- A Texas jury has awarded approximately $54 million to the family of a construction worker killed during the $450 million 2013 renovation of Texas A&M’s Kyle Field, according to the Houston Chronicle. Angel Garcia, 28, was killed during concrete demolition operations.
- In a unanimous verdict, the jury found general contractor Manhattan-Vaughn 75% responsible for the accident and Lindamood Demolition, Garcia’s employer, 25% responsible.
- Garcia was using a Caterpillar loader to catch concrete being removed from the stadium when a 3,340-pound piece of debris caused the loader to tip, throwing him from the loader and resulting in his four-story fall to the ground below, the Chronicle reported.
The Occupational Safety and Health Administration also cited Lindamood and another contractor on the project, Texas Cutting & Coring, following their investigation into Garcia's death and fined the two companies a total of $130,000. The agency did not cite Manhattan-Vaughn.
"These experienced contractors failed to provide employees with safe demolition procedures, despite concerns from workers," OSHA official Casey Perkins said at the time the investigation was concluded. "This disregard for worker safety is unacceptable and will not be tolerated."
The family's lawyer said he expects the construction companies will appeal the verdict.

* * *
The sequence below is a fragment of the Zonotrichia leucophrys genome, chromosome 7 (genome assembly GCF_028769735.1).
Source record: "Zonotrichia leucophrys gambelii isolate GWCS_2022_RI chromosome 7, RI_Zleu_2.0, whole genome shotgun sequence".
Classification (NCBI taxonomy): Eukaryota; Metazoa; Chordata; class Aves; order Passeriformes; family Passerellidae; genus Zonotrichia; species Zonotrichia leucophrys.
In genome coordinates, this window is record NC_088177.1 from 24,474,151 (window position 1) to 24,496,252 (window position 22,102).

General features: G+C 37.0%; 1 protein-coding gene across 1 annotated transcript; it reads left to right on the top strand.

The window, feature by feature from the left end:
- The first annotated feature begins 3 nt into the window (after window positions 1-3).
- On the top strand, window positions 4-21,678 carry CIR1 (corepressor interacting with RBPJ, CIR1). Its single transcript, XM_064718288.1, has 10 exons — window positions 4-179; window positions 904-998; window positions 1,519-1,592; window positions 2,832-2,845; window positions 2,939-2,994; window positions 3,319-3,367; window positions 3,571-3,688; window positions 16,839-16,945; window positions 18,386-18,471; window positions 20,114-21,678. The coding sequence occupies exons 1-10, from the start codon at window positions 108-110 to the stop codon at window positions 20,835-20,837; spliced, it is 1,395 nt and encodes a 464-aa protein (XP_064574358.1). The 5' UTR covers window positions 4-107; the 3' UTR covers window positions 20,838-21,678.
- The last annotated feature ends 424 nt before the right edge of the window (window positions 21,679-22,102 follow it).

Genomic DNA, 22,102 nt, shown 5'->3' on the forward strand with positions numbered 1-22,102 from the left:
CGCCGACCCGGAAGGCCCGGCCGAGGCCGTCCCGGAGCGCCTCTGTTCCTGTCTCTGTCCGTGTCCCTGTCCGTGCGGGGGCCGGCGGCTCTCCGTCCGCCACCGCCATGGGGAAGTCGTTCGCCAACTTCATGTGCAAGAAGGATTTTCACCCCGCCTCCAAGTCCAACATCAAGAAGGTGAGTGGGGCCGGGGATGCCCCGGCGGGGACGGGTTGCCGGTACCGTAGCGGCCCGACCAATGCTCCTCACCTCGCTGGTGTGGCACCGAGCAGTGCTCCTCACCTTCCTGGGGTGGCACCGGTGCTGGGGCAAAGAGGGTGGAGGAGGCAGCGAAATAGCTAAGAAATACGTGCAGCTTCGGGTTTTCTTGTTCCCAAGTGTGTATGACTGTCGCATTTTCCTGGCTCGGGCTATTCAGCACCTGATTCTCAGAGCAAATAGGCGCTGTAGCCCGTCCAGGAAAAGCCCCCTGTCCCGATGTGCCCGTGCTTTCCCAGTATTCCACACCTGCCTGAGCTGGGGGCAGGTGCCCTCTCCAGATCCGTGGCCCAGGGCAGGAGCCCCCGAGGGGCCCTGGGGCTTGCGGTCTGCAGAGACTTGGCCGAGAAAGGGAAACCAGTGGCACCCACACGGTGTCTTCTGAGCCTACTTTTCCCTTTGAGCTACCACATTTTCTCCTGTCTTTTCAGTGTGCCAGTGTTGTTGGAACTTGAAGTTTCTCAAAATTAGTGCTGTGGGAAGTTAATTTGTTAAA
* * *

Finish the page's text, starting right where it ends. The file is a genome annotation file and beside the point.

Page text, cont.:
In August of last year, another major stadium construction project saw a fatal incident, when a roofer fell 50 feet to his death and another was injured at the site of the new Minnesota Vikings stadium. A Minnesota OSHA report said the workers "fell and slid down the roof," and one of them struck a post. The other broke through the roof's guardrail and fell to a lower platform. The roofing company resumed work a month after the incident, but said it was still working with investigators to determine the cause of the incident.
The construction industry has kept a close eye on OSHA's recent moves, as in August of this year, violators could see their fines increase 80% or more when the agency raises its fine levels to fall into line with the Consumer Price Index — the first increase since 1990. However, this Texas case demonstrates that lawsuits are also possible consequences of job site safety violations.